We need another word. But while that is easy to say, a solution is not easy to find. One might suggest the term “irreligious” but this is both a horrible word, and altogether inaccurate. Very few are irreligious, in two primary senses. First, it is rare that an individual does not have some sense of interest in spiritual concepts, or some (perhaps semi-conscious) understanding of forces greater than themselves, be that a theistic god or the forces of the market. It seems that the default position in many of us is somewhat superstitious; looking for reason and explanation for events beyond ourselves. This cannot therefore be described as an irreligious tendency.

The second reason that the term “irreligious” does not seem appropriate is that the word literally means an indifference or hostility to religion. Now, I am sure that there are many people who are profoundly hostile to organised religion, and for whom this is an accurate moniker. It would certainly fit someone like the good Mr Dawkins. But then, Dawkins is an avowed Atheist, so this really doesn’t help us. And the rest of us are unfortunately neither hostile nor indifferent. People like Mr Bates and myself have a religious heritage, religious friends and family, and a history of wrestling with the questions of faith. None of that is indifference, and the result is not hostility. We still sympathise with religious figures, and love our religious families and communities, even though we may find much we disagree with. Even much that is deplorable.

So I’m stuck. I’m tired of fudging my answers to this question. The phrase “doubter” seems clunky and non-specific. “Agnostic” is, as we have discussed, inappropriate. As is “irreligious”. What does that leave us with then? Any ideas?


I was talking to a friend yesterday who is slowly making there way through the application process to train for the Anglican ministry. I have been very supportive to this friend over the last sixth months or so, encouraging and cajoling them through the various steps of the process. The friend raised the question yesterday as to why I was being so supportive to someone wanting to become a vicar, when I am so uncertain about the existence of god, never mind the truth and validity of the Christian faith?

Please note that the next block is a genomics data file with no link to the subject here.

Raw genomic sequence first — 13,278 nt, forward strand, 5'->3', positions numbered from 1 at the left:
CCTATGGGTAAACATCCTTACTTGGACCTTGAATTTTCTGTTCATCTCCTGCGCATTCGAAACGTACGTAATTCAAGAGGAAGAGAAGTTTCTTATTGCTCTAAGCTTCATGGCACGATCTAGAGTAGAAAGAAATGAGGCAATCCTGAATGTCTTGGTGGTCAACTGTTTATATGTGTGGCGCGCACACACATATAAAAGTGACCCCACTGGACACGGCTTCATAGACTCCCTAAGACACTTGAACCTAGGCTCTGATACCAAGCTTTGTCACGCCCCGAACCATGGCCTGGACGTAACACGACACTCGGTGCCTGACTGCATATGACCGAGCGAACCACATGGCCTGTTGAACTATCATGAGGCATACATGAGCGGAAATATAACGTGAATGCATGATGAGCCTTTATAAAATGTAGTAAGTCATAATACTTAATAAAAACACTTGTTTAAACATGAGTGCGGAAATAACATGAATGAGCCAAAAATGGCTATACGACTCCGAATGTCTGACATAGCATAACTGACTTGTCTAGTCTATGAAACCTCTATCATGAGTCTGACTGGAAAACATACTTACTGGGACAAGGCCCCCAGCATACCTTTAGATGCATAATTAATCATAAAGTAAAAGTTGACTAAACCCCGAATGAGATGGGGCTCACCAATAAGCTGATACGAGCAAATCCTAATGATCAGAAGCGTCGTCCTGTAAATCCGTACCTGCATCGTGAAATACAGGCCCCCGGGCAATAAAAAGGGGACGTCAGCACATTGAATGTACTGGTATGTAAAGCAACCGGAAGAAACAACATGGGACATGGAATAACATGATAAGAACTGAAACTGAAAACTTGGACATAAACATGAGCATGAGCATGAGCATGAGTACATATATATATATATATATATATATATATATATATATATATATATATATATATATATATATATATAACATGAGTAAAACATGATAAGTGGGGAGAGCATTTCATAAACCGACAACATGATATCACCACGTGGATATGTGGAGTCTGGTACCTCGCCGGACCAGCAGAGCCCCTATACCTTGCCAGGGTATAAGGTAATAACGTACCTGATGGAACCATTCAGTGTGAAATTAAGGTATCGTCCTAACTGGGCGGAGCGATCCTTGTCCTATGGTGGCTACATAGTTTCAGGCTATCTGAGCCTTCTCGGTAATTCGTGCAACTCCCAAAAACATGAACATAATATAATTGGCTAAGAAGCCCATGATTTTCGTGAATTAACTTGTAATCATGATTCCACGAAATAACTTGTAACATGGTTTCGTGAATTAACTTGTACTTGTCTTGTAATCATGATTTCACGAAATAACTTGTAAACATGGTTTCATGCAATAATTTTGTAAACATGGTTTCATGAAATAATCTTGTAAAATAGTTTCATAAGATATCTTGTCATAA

It’s an interesting question. I mean, leaving aside the fact that I think my friend would make a good vicar, why be supportive of someone trying to dedicate their life to something which I doubt the fundamental basis of? Is that inconsistent? Or even intellectually bankrupt?

I can excuse myself somewhat on the fact that I doubt, rather than disbelieve. I freely admit that I don’t know what the truth is, so how can I say that someone is doing something wrong? But then, as my friend pointed out, I am not standing impartially on the sidelines, but metaphorically at least cheering them on. How can I justify being supportive of this career choice?

I don’t really have much of an answer for this, at least not necessarily a satisfying one. On the one hand I can admit that, despite my doubts, Christianity could be true. If it has the possibility of truth, then why not let people dedicate their lives to that possibility, if they themselves are convinced? I think I can also see a benefit to the church, even if the underlying assumptions are false: faith provides a solace for many a hurting soul, and Christian ministers are often (but by no means always) some of the most selfless and caring people in our society. If a friend wants to support the hurting and downtrodden in our society, why not encourage that?

I know that some people who reject the premises of faith believe that ministers are liars and deliberate deceivers, who are actively misleading their congregants by peddling a false doctrine. I don’t think that I could claim that, even if I became convinced that the Christian faith was untrue. I have met too many Christian leaders, and most of them are very sincere in their commitment to the gospel. They believe it is true and live their life by that belief. I think that is honourable.